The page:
Lozsadi D, Hemming K, Marson AG. Pregabalin Add-on for Drug-resistant Partial Epilepsy. Cochrane Database Syst Rev. 2008 Jan 23;(1)CD005612. PubMed PMID: 18254084.
* Article titles in AMA citation format should be in sentence-case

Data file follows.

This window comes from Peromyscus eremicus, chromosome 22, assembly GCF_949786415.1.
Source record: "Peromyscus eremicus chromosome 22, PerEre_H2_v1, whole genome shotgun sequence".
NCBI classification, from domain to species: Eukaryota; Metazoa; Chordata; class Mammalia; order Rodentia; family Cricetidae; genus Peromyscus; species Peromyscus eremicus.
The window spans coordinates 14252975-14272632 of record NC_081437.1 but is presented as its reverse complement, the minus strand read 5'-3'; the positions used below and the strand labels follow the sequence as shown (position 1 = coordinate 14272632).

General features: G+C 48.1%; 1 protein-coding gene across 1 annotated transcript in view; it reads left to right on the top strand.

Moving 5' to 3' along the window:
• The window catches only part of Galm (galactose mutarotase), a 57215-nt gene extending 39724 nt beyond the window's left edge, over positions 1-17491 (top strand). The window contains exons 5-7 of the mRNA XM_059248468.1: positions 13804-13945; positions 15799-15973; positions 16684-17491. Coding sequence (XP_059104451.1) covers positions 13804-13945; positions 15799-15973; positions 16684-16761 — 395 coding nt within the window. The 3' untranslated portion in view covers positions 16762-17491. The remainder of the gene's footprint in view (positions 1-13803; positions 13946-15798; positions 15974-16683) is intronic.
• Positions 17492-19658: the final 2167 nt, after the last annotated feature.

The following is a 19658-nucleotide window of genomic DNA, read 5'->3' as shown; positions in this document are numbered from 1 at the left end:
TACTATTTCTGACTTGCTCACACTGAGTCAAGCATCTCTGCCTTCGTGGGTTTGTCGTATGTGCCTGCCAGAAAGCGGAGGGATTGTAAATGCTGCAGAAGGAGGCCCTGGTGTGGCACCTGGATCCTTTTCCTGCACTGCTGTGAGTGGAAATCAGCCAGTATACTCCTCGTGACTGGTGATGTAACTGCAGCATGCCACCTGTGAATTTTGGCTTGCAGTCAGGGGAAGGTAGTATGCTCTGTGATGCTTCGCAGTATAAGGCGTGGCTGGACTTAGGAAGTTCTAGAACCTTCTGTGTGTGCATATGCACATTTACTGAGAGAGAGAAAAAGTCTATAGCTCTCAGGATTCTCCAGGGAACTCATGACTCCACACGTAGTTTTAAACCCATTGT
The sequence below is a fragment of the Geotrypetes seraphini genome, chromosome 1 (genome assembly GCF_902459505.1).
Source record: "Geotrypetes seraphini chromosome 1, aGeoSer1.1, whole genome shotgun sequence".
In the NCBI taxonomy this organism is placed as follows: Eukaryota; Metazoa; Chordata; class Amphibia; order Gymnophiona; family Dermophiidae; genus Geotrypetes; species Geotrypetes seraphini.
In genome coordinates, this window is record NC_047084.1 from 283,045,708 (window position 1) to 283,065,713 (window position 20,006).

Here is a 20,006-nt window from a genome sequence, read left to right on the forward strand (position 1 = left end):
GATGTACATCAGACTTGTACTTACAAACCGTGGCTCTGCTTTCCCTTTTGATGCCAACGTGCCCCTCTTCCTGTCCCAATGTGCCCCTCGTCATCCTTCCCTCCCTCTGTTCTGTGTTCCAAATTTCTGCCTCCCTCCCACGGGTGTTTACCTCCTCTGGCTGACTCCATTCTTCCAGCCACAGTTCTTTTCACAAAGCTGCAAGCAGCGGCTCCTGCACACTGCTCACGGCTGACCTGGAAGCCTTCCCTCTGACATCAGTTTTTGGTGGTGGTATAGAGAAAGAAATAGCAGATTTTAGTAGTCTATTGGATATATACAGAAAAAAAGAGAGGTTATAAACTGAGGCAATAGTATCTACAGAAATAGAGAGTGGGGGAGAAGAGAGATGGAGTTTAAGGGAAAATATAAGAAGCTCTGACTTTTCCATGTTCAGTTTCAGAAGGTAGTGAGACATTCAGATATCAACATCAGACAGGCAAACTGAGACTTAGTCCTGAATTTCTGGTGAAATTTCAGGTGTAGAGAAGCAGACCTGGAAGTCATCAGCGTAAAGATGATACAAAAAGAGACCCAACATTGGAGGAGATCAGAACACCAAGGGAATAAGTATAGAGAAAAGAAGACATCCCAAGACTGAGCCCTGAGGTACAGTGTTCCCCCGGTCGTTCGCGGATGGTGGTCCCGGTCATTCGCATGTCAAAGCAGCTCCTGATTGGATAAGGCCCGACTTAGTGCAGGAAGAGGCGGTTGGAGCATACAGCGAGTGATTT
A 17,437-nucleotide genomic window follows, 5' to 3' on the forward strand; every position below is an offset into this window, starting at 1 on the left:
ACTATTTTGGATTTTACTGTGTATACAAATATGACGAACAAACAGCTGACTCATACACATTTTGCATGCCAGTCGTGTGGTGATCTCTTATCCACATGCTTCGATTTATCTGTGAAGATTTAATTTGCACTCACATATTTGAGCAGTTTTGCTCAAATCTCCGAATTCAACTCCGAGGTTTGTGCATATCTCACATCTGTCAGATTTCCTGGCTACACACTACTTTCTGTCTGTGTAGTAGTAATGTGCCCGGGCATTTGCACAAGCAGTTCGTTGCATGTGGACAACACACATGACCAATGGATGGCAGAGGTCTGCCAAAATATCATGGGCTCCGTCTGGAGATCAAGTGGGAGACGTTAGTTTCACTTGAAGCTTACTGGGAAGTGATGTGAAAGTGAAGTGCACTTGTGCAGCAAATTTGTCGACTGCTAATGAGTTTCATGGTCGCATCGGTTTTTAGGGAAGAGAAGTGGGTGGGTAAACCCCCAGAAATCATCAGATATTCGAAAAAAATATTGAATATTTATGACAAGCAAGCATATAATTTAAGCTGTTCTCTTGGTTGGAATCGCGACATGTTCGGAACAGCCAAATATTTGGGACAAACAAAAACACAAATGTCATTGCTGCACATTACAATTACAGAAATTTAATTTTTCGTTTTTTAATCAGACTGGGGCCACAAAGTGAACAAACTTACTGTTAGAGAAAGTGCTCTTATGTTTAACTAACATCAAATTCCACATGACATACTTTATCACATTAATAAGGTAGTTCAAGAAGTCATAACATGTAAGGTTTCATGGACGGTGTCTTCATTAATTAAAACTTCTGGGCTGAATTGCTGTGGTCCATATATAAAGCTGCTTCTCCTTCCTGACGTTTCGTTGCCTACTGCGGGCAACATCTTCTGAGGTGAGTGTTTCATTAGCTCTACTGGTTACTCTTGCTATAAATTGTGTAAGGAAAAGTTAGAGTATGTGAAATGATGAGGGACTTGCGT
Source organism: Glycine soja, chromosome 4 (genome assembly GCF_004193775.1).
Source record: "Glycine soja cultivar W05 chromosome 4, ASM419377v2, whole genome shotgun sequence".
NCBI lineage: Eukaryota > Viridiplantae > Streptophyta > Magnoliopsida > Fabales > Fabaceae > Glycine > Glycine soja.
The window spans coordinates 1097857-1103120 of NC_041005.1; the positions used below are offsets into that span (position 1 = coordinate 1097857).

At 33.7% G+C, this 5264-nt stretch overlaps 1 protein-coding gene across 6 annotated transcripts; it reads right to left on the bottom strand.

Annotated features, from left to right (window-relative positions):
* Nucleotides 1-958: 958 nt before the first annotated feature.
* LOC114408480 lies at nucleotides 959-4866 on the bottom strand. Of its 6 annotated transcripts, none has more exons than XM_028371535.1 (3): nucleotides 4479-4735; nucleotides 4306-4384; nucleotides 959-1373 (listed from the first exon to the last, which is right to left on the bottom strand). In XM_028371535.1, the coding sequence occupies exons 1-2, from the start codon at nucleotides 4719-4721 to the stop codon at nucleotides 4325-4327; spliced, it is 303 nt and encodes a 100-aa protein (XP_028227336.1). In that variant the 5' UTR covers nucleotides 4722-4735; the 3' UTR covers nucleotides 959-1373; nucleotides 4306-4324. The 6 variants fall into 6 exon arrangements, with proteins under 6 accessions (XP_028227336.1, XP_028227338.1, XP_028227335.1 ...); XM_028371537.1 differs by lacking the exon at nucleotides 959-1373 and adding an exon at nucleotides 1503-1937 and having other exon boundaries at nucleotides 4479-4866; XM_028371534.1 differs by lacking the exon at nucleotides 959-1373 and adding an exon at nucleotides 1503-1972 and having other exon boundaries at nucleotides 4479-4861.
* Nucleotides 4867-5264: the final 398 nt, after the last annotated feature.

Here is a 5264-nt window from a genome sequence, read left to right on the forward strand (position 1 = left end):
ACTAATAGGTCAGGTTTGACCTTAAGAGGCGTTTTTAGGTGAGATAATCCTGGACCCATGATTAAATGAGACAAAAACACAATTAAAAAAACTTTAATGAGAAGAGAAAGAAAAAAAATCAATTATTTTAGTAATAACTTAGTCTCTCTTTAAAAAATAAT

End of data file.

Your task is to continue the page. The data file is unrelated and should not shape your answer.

TY - JOUR T1 - Pregabalin add-on for drug-resistant partial epilepsy. AU - Lozsadi,D, AU - Hemming,K, AU - Marson,A G, Y1 - 2008/01/23/ PY - 2008/2/7/pubmed PY - 2008/4/15/medline PY - 2008/2/7/entrez SP - CD005612 EP - CD005612 JF - The Cochrane database of systematic reviews JO - Cochrane Database Syst Rev IS - 1 N2 - BACKGROUND: Epilepsy is a common chronic neurological disease with an estimated prevalence of 1% in the United Kingdom. Approximately a third of these people continue to have seizures despite drug treatment. In order to try to improve outcomes a number of new antiepileptic drugs have been developed and pregabalin is one of these. OBJECTIVES: To summarize evidence from randomized, controlled trials regarding the efficacy and tolerability of pregabalin when used as an add-on antiepileptic drug in treatment-resistant partial epilepsy. SEARCH STRATEGY: We searched the Cochrane Epilepsy Group Specialized Register (July 2007), The Cochrane Central Register of Controlled Trials (The Cochrane Library Issue 2, 2007), Medline (1966 to March 2007) and contacted Pfizer Inc (the manufacturers of pregabalin) to identify published, unpublished, and ongoing trials. SELECTION CRITERIA: We included randomized controlled double-blind trials comparing pregabalin with placebo for people with drug-refractory partial epilepsy. Outcomes included 50% or greater reduction in seizure frequency, treatment withdrawal for any reason, treatment withdrawal for adverse events, and nature of adverse events. DATA COLLECTION AND ANALYSIS: Two review authors (DL and AGM) independently selected and assessed suitable trials and extracted data. Primary analyses were by intention-to-treat (ITT). Results are presented as relative risks (RR) with 95% confidence intervals (CI). MAIN RESULTS: Four suitable trials (1397 participants) were identified and included in the analysis. Trials tested doses of pregabalin ranging from 50 mg to 600 mg per day. For the primary outcome, 50% or higher seizure reduction was significantly more likely in patients randomized to pregabalin than to placebo (RR 3.56, 95% CI 2.60 to 4.87). A dose response analysis suggested increasing effect with increasing dose. Pregabalin was not significantly associated with seizure freedom (RR 2.73, 95% CI 0.72 to 10.33). Patients were significantly more likely to have pregabalin withdrawn for any reason (RR 1.43, 95% CI 1.11 to 1.85) or for adverse effects (RR 2.47, 95% CI 1.80 to 4.17). Ataxia, dizziness, somnolence and weight gain were significantly associated with pregabalin. AUTHORS' CONCLUSIONS: Pregabalin, when used as an add-on drug for treatment-resistant partial epilepsy, is significantly more effective than placebo at achieving a 50% or greater seizure reduction. Results demonstrate efficacy for doses from 150 mg to 600 mg per day, with no evidence for plateauing of effect at the doses tested. The trials included in this review were of short duration and longer term trials are needed to better inform clinical decision making. SN - 1469-493X UR - https://www.unboundmedicine.com/medline/citation/18254084/Pregabalin_add_on_for_drug_resistant_partial_epilepsy_ L2 - https://doi.org/10.1002/14651858.CD005612.pub2 DB - PRIME DP - Unbound Medicine ER -